Grade Criteria:

90 - 100% = A
80 - 89% = B
70 - 79% = C
60 - 69% = D
0 - 59% = F

Caveats:

To successfully complete the prerequisite(s) for this course, a student must earn at least a "C" in the prerequisite course(s) or earn an appropriate score on a placement exam. If a student is found not to have successfully fulfilled the prerequisite(s) for this course, the student will be dropped from the course. 

Student Responsibilities:

Disabilities:

JCCC provides a range of services to allow persons with disabilities to participate in educational programs and activities. If you are a student with a disability and if you are in need of accommodations or services, it is your responsibility to contact Access Services and make a formal request. To schedule an appointment with an Access Advisor or for additional information, you may send an email or call Access Services at (913)469-3521. Access Services is located on the 2nd floor of the Student Center (SC 202).

MATH 165

  • Title: Finite Mathematics*
  • Number: MATH 165
  • Effective Term: 2021-22
  • Credit Hours: 3
  • Contact Hours: 3
  • Lecture Hours: 3

Requirements:

Prerequisites: (MATH 014 with a grade of "C" or higher or MATH 114 with a grade of "C" or higher) or MATH 116 with a grade of "C" or higher or an appropriate score on the math placement test.

Description:

This course will emphasize the beauty, scope, practical applications and relevance of mathematics. It is designed to involve the students with the concepts as well as quantitative skills. Topics include set theory, symbolic logic, deductive reasoning, probability, statistics, mathematics of finance, systems of equations, matrix algebra and linear programming.

Supplies:

Refer to the instructor's course syllabus for details about any supplies that may be required.

Objectives

  1. Apply set theory to practical applications.
  2. Determine the truth value of statements.
  3. Determine the validity of logical arguments.
  4. Use probability as a tool for predicting outcomes.
  5. Solve financial applications.
  6. Solve systems of equations and inequalities.
  7. Solve linear programming applications. 
  8. Calculate statistical measures of a data set.

Content Outline and Competencies:

I. Set Theory

A. Model set problems with Venn diagrams.

B. Use set operations to calculate union, intersection, complement and cardinality of sets.

C. Identify subsets.

II. Logic and Deductive Reasoning

A. Define conjunction, disjunction and negation of statements.

B. Determine the truth value of simple and compound statements using truth tables.

C. Write the converse, inverse and contrapositive of a conditional statement.

D. Determine the validity of an argument using direct, indirect and transitive reasoning.

III. Probability

A. Use probability notation including the "or" condition and the "and" condition.

B. Determine whether or not two events are mutually exclusive.

C. Calculate conditional probabilities.

D. Use counting formulas to determine permutations and combinations.

IV. Statistics

A. Calculate mean, median, mode and standard deviation of a data set.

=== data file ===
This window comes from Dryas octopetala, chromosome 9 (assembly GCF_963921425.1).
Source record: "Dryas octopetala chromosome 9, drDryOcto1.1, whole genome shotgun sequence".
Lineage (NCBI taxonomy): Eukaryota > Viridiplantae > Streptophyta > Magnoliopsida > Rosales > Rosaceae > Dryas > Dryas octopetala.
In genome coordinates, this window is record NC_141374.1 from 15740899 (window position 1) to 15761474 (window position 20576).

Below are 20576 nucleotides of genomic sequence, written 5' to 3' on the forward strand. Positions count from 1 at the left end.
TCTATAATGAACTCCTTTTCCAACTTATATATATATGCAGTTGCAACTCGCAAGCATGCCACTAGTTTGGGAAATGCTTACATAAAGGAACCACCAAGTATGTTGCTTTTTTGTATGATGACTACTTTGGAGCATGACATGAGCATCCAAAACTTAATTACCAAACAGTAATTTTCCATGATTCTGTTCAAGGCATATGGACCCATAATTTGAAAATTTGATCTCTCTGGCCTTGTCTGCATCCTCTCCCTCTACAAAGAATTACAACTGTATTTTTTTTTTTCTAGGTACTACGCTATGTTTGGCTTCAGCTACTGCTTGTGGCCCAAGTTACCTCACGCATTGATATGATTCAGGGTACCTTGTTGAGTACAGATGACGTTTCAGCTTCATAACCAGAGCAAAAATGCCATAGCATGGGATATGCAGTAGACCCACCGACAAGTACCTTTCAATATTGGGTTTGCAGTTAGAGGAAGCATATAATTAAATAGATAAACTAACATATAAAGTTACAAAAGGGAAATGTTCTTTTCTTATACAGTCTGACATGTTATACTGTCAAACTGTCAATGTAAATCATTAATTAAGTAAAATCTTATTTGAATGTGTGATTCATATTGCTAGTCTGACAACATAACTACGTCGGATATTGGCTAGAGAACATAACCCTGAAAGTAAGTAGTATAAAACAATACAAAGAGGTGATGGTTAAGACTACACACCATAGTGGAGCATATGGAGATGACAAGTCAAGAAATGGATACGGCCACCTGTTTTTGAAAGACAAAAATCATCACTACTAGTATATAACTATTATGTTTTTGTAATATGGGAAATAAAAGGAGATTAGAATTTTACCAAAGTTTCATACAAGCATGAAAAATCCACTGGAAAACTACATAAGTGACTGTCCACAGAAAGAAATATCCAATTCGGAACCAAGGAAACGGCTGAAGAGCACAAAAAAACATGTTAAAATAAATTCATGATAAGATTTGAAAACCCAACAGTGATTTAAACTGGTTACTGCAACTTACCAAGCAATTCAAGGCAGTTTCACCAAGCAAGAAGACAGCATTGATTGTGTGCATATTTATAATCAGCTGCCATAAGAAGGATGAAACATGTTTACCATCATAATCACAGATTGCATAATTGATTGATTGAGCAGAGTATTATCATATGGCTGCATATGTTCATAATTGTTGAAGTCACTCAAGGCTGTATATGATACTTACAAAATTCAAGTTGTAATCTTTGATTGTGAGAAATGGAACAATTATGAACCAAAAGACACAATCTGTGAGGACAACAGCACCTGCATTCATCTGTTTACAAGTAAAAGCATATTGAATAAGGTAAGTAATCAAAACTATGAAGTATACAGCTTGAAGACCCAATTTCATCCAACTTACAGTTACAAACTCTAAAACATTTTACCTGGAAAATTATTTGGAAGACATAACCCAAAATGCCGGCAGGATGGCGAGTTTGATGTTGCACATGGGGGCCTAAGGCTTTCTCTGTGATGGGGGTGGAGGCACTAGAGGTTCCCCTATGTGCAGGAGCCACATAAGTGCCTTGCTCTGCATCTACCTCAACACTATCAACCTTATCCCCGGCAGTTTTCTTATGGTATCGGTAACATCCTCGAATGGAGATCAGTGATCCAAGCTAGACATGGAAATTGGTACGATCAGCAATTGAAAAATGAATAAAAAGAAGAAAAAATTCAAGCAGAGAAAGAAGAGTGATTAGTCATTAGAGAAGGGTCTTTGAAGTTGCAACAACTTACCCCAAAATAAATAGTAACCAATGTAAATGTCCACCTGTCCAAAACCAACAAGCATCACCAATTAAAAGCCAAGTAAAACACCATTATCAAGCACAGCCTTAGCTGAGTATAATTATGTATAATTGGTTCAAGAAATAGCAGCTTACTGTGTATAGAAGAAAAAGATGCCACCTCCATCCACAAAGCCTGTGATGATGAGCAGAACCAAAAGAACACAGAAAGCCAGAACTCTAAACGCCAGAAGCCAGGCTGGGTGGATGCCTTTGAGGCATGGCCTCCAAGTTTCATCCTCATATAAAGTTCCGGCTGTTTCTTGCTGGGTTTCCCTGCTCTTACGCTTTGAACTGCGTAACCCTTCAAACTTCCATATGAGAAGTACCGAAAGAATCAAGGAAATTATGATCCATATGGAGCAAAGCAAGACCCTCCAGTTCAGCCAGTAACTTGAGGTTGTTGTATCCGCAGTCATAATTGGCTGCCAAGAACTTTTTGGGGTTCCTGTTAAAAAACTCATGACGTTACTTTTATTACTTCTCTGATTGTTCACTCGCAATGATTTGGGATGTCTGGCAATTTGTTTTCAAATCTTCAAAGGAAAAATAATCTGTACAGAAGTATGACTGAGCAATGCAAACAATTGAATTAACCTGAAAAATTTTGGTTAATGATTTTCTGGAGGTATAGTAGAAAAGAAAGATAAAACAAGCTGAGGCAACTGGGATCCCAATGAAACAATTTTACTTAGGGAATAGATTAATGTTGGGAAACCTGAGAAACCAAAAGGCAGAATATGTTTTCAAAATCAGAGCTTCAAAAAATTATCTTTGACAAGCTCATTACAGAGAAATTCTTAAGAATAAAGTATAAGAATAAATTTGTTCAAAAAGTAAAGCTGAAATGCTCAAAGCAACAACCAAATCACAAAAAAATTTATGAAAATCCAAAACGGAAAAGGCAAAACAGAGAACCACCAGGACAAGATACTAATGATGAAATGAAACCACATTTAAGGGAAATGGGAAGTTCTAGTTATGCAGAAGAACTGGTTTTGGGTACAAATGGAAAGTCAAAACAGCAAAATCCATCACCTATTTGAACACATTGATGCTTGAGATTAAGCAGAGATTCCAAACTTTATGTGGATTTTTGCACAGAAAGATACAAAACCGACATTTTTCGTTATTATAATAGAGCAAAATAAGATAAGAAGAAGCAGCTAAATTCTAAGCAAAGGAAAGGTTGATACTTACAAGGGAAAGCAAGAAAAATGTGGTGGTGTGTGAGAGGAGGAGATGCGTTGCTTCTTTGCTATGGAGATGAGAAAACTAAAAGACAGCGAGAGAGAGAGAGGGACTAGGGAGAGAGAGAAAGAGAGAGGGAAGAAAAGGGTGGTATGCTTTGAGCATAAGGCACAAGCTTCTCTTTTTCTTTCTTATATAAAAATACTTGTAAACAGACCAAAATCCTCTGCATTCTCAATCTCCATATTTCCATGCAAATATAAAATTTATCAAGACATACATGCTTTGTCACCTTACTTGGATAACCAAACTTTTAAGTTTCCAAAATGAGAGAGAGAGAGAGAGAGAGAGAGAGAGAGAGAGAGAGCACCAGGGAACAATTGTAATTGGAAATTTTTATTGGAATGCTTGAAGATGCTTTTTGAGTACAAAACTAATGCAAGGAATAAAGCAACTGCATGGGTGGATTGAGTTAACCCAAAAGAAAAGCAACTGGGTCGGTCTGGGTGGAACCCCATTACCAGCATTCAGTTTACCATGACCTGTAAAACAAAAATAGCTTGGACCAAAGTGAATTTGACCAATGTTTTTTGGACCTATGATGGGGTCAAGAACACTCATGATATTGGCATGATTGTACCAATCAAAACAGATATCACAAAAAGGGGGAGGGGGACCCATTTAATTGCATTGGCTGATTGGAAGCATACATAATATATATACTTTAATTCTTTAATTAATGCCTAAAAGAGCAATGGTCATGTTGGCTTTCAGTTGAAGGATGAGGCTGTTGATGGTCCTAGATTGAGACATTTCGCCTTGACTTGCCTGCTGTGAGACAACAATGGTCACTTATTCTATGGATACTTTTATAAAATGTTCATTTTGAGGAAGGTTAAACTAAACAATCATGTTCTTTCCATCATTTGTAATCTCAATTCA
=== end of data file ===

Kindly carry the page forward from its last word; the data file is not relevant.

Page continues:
B. Calculate expected value.

C. Interpret statistical graphs.

V. Mathematics of Finance

A. Calculate simple and compound interest.

B. Calculate the value of an annuity.

C. Calculate the annual percentage rate.

D. Analyze an amortization schedule.

VI. Systems of Equations and Matrix Algebra

A. Use linear functions to model applications.

B. Solve systems of linear equations in two or more variables.

C. Identify the dimension of a matrix.

D. Use matrix operations (addition, multiplication and scalar multiplication) to calculate resultant matrices.

E. Use Gaussian elimination to solve an augmented matrix.

VII. Linear Programming

A. Graph systems of inequalities with all points of intersection.

B. Determine the constraints and the objective function of a linear programming problem.

C. Solve a linear programming application graphically.

Method of Evaluation and Competencies:

40-80%    Unit Exams, Unit Papers and/or Unit Projects
0-50%      Homework, Quizzes and/or Small Projects
20-40%    Final Exam**

**The final exam must count at least as much as any unit exam, unit paper or unit project. In any course where unit exams are not proctored, the instructor may require that the student score at least a 70% on the final exam to earn a C for the course. At the instructor's discretion, the grade on all or any part of the final exam may replace any lower test score.

Grade Criteria:

90 - 100% = A
80 - 89% = B
70 - 79% = C
60 - 69% = D
0 - 59% = F

Caveats:

To successfully complete the prerequisite(s) for this course, a student must earn at least a "C" in the prerequisite course(s) or earn an appropriate score on a placement exam. If a student is found not to have successfully fulfilled the prerequisite(s) for this course, the student will be dropped from the course. 

Student Responsibilities:

Disabilities:

JCCC provides a range of services to allow persons with disabilities to participate in educational programs and activities. If you are a student with a disability and if you are in need of accommodations or services, it is your responsibility to contact Access Services and make a formal request. To schedule an appointment with an Access Advisor or for additional information, you may send an email or call Access Services at (913)469-3521. Access Services is located on the 2nd floor of the Student Center (SC 202).